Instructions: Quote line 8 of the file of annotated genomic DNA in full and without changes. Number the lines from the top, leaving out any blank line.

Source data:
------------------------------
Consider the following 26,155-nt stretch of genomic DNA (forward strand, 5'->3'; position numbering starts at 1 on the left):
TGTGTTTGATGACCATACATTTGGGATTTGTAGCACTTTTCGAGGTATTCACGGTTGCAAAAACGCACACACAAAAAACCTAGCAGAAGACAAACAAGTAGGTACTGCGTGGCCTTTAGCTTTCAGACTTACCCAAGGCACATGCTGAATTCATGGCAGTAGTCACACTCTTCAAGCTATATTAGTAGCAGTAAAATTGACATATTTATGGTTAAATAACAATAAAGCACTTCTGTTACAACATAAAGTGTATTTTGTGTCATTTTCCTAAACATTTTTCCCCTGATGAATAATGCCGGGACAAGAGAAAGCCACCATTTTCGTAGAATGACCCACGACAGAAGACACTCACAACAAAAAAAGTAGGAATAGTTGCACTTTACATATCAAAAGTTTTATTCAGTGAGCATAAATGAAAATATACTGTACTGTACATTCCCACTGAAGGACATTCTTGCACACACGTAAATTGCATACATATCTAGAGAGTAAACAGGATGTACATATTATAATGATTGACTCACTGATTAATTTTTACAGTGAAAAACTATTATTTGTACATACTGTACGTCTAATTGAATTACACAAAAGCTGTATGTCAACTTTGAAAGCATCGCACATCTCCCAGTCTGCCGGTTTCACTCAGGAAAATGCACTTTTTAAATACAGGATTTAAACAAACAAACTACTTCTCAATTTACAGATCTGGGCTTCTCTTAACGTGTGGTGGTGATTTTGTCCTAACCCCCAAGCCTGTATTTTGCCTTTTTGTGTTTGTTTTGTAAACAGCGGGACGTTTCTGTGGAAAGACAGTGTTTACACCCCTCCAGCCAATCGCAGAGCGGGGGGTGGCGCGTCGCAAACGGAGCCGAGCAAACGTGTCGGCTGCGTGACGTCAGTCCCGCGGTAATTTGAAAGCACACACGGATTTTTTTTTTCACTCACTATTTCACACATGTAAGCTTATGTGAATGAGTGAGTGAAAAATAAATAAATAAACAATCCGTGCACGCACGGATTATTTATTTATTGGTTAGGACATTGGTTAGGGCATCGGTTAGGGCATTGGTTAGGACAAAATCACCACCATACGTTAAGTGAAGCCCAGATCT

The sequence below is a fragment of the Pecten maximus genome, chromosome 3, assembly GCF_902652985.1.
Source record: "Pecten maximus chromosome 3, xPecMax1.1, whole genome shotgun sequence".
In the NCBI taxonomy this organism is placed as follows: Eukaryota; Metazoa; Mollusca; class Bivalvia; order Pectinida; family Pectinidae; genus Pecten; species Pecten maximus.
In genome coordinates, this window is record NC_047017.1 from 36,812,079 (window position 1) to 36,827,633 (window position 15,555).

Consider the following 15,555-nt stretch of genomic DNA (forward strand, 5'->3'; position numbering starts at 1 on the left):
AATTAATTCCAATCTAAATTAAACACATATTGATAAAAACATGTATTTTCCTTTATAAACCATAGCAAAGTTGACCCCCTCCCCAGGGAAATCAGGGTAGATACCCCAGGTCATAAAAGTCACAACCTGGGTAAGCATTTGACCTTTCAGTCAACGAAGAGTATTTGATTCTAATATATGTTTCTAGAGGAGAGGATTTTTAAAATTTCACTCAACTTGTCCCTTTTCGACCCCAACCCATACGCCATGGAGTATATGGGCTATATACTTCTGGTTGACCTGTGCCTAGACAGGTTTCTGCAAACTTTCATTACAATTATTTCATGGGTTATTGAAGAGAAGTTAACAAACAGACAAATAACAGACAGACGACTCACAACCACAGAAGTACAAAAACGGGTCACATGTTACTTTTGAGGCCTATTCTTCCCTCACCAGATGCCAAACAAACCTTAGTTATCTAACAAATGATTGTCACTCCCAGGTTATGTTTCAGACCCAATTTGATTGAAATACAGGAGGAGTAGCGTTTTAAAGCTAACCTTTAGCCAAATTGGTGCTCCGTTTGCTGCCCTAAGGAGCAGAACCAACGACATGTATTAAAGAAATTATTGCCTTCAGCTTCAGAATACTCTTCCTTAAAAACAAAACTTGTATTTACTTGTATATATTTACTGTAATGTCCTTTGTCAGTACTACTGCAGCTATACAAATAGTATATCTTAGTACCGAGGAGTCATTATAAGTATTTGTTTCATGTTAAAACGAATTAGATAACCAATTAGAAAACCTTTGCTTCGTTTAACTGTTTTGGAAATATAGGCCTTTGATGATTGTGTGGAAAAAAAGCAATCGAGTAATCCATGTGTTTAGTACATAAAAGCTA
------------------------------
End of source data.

AATTAATTCCAATCTAAATTAAACACATATTGATAAAAACATGTATTTTCCTTTATAAACCATAGCAAAGTTGACCCCCTCCCCAGGGAAATCAGGGTAGATACCCCAGGTCATAAAAGTCACAACCTGGGTAAGCATTTGACCTTTCAGTCAACGAAGAGTATTTGATTCTAATATATGTTTCTAGAGGAGAGGATTTTTAAAATTTCACTCAACTTGTCCCTTTTCGACCCCAACCCATACGCCATGGAGTATATGGGCTATATACTTCTGGTTGACCTGTGCCTAGACAGGTTTCTGCAAACTTTCATTACAATTATTTCATGGGTTATTGAAGAGAAGTTAACAAACAGACAAATAACAGACAGACGACTCACAACCACAGAAGTACAAAAACGGGTCACATGTTACTTTTGAGGCCTATTCTTCCCTCACCAGATGCCAAACAAACCTTAGTTATCTAACAAATGATTGTCACTCCCAGGTTATGTTTCAGACCCAATTTGATTGAAATACAGGAGGAGTAGCGTTTTAAAGCTAACCTTTAGCCAAATTGGTGCTCCGTTTGCTGCCCTAAGGAGCAGAACCAACGACATGTATTAAAGAAATTATTGCCTTCAGCTTCAGAATACTCTTCCTTAAAAACAAAACTTGTATTTACTTGTATATATTTACTGTAATGTCCTTTGTCAGTACTACTGCAGCTATACAAATAGTATATCTTAGTACCGAGGAGTCATTATAAGTATTTGTTTCATGTTAAAACGAATTAGATAACCAATTAGAAAACCTTTGCTTCGTTTAACTGTTTTGGAAATATAGGCCTTTGATGATTGTGTGGAAAAAAAGCAATCGAGTAATCCATGTGTTTAGTACATAAAAGCTA